In addition I have a Sony handheld recorder. I use the Sony to tape my questions and compare my current interview past interviews. I listen to my recordings to hear my stuttering.
Question 4: Technology and assistive technology (AT) has greatly improved and is more accessible to the masses than ever before. You have been active in making this a reality. What have you seen over time and what do feel is left to do for those needing help with their conditions?
A lot has to happen. Manufacturers of AT products must improve their marketing programs. They need to advertise their products on TV, on the Internet and in publications. Local, state and federal governments must put more money and resources into assuring that schools have the AT products from pre-school through college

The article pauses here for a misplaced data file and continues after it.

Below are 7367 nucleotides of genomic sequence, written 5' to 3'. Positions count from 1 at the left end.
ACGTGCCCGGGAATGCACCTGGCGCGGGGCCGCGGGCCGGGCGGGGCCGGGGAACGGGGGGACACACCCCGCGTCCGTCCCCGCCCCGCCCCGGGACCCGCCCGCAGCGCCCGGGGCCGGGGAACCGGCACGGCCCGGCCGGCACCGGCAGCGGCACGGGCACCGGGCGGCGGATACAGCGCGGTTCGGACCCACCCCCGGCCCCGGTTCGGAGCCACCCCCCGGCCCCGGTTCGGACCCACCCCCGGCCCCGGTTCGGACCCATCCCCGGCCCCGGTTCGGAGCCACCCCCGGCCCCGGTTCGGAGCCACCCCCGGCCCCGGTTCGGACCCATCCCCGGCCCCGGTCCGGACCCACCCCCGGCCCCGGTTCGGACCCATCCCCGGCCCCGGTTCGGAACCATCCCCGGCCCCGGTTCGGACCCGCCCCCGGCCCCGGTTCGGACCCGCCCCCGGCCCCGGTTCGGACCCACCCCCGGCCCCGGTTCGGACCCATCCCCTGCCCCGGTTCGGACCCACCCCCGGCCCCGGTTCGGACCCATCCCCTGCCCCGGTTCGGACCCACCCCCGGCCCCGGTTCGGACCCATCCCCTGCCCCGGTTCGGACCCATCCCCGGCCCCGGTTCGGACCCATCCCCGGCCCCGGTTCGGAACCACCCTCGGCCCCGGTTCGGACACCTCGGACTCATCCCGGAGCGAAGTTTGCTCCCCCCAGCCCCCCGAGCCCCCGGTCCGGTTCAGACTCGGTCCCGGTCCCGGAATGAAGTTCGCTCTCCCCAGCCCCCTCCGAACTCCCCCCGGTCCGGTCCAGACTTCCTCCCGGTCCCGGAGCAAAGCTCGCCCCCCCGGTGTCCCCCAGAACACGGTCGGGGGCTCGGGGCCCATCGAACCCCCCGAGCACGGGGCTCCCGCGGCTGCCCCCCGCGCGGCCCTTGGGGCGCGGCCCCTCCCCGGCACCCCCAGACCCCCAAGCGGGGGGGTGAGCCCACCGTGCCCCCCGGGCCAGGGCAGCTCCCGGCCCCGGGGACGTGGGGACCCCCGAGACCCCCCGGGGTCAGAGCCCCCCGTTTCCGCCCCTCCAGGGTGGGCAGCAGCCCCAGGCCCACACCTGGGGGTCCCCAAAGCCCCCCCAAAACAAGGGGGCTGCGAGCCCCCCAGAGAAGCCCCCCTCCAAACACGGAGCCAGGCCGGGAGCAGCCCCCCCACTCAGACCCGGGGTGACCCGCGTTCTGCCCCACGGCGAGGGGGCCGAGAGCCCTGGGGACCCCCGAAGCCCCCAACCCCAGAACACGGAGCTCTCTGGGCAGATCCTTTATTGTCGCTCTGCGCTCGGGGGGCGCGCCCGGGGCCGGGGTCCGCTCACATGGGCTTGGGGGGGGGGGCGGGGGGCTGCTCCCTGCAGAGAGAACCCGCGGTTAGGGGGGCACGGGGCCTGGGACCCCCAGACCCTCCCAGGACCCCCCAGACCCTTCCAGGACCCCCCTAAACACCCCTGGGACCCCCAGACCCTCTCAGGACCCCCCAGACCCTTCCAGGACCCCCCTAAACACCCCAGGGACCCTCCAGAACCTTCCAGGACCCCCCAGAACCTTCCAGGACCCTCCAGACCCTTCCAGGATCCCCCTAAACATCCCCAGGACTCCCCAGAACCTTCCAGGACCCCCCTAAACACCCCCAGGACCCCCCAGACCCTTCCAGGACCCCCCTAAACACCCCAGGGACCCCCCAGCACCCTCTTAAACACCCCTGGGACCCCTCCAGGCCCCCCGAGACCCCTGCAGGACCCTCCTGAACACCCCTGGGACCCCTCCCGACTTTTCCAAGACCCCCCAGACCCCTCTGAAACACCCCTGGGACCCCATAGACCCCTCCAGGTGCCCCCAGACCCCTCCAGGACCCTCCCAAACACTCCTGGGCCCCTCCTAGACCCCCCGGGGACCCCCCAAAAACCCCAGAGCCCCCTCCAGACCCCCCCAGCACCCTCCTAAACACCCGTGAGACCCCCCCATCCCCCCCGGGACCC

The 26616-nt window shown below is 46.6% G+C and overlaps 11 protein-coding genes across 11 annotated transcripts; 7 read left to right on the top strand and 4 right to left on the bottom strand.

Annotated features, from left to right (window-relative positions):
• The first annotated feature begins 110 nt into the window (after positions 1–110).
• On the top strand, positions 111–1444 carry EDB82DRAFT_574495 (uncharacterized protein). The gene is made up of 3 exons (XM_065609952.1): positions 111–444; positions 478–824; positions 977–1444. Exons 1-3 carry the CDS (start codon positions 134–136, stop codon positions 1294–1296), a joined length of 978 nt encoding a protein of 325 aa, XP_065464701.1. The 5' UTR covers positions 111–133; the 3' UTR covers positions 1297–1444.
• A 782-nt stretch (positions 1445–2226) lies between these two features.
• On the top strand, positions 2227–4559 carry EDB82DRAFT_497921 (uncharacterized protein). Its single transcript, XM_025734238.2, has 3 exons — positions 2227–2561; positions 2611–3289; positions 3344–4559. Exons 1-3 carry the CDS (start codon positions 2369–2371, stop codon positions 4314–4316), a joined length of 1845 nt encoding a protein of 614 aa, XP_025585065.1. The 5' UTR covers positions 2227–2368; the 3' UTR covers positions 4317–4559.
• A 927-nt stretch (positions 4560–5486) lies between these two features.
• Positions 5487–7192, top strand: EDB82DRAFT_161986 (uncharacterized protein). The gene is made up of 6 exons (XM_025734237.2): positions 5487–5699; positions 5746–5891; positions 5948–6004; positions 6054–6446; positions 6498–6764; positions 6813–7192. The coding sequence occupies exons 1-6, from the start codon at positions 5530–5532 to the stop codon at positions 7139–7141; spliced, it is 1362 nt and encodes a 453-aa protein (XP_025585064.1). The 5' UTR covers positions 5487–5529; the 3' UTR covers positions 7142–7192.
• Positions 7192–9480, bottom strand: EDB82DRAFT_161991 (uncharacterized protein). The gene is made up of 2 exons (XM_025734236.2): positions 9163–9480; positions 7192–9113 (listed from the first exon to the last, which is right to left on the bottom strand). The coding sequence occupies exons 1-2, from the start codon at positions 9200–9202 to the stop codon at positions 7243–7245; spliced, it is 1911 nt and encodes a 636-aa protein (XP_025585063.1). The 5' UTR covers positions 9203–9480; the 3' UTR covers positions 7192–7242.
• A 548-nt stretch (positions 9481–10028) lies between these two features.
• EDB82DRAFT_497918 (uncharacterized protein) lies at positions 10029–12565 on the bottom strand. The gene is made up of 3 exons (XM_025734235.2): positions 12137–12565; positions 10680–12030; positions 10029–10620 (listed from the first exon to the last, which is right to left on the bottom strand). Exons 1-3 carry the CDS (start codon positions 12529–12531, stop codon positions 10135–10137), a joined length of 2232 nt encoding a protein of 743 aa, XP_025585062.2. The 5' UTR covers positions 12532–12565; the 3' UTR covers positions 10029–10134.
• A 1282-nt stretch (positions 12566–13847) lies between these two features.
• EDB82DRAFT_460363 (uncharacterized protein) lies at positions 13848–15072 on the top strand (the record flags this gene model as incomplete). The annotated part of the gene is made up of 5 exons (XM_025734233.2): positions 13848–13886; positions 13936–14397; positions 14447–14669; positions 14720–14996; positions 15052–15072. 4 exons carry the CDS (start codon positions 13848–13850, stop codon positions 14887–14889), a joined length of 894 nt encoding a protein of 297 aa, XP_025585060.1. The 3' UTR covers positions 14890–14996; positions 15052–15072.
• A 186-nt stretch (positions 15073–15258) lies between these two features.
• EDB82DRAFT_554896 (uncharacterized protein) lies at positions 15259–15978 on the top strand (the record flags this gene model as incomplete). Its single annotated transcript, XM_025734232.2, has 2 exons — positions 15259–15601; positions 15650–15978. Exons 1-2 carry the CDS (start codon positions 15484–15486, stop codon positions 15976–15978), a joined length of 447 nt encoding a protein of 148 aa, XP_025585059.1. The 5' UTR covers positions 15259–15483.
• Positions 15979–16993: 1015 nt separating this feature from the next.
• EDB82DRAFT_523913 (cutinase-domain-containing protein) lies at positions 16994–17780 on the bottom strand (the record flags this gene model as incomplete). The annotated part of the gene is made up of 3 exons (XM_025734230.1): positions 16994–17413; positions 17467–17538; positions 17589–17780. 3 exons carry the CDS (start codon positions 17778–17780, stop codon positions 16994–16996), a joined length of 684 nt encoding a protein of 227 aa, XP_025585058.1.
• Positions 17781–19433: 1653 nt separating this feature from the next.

The Assistive Technology Industry Association has to broaden its outreach in schools and businesses.
The press must be educated on AT products.
More people with disabilities must get involved in their communities as leaders, politicians.
More corporate giants must work with AT manufacturers to develop better and less expensive products. Microsoft, IBM, Verizon, AT&T, Apple and Amazon are doing this.
There should be a month titled Assistive Technology month and PSA run showing the contributions of people with disabilities to the world.
A history course should be developed for schools on the contributions of people with disabilities throughout history.